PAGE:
The anti-reader, anti-customer-centric, clearly anti-library sentiment is deafening.  There is zero acknowledgement by Macmillan of the reality that library ebook readers are Macmillan readers and customers.  The high degree of overlap between library users and book buyers is well documented.  Libraries build audiences for authors and books, promote reading and discovery, and are a most trusted source for recommendation on what to read next.  You can learn more about this from The Panorama Project Readers Advisory research and report.  See

Publishers who have invested in and dedicated resources to understanding how readers and authors win in the library market know how restricting libraries’ access to authors’ work narrows their reach, discovery, audience, and retail sales.  For these publishers who recognize pre-release marketing and day of publication access to their new titles we are grateful. To Macmillan: End this planned new title embargo.  Abandon your plan to “frustrate” your customers and reconsider the disrespect this policy exhibits to the thousands of librarians and volunteer public servants that promote your products, advance literacy, and create the opportunities for your authors to be discovered and enjoyed.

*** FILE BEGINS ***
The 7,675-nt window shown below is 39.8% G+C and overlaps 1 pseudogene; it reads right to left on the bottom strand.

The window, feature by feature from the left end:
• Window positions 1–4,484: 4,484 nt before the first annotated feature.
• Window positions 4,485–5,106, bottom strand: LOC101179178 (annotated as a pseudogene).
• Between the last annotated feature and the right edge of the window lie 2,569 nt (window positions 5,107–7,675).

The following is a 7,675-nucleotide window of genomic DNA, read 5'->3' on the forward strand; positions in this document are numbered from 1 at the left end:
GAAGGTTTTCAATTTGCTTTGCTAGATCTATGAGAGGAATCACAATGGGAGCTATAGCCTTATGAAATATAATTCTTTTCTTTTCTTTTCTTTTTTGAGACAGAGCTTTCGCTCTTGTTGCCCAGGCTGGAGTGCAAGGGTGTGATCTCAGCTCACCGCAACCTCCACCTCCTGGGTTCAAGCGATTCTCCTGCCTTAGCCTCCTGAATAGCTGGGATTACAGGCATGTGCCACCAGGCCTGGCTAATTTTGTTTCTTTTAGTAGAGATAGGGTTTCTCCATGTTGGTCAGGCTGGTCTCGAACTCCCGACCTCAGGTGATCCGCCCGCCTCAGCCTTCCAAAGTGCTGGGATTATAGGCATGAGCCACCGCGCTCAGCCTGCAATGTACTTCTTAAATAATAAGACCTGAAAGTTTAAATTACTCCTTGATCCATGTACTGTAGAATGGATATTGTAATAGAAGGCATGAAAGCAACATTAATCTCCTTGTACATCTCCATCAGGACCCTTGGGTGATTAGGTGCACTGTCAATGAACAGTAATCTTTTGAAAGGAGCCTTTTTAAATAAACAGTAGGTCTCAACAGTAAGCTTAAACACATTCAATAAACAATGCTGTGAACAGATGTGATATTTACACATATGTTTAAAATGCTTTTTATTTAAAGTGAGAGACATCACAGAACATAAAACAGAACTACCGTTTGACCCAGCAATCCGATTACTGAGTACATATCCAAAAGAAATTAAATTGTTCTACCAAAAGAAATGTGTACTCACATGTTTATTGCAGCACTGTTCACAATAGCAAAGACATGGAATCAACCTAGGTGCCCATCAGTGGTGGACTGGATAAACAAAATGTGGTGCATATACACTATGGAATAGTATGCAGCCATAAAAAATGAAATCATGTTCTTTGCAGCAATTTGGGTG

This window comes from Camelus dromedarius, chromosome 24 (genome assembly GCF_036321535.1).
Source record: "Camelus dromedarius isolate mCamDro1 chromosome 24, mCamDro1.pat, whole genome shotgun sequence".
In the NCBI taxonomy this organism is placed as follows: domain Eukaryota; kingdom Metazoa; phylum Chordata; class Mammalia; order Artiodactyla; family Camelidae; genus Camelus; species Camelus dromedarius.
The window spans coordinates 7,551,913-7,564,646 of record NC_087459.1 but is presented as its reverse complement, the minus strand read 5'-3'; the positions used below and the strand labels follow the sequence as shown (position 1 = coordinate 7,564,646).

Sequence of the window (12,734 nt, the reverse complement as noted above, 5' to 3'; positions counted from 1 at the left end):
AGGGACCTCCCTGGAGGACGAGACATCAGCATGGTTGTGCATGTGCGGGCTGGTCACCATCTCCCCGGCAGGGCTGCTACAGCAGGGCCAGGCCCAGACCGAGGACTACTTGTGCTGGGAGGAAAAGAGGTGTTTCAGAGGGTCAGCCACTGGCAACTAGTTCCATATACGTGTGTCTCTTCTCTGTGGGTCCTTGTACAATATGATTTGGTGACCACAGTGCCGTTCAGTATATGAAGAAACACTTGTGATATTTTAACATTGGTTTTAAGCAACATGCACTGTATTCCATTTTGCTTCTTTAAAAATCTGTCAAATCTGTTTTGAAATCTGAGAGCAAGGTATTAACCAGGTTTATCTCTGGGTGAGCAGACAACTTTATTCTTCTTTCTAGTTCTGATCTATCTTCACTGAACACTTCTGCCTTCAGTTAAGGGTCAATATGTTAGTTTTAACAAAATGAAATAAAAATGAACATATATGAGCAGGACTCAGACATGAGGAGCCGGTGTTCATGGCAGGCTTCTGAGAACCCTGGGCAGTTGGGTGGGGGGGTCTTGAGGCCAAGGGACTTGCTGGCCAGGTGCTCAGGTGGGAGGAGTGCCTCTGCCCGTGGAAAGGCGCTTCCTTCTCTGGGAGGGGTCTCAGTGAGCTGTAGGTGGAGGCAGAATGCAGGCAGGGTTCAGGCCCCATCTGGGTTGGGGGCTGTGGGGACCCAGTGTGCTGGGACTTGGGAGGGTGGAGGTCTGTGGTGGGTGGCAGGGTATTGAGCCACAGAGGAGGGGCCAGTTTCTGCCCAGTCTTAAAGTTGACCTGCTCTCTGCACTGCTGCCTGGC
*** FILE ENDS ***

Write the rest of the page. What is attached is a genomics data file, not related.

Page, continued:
The origin of the name OverDrive

I often get asked where the name OverDrive came from. There are several parts to the story, starting with my love of cars.

Our earliest logos for the company were a Hurst Shifter from the muscle cars of the 1970s: Corvette, Camaro SS, Mustang, or the Pontiac GTO. I also spent three years organizing and operating the Around the World Auto Race, which was an international auto rally to celebrate the U.S. Bicentennial, but let’s save that story for later.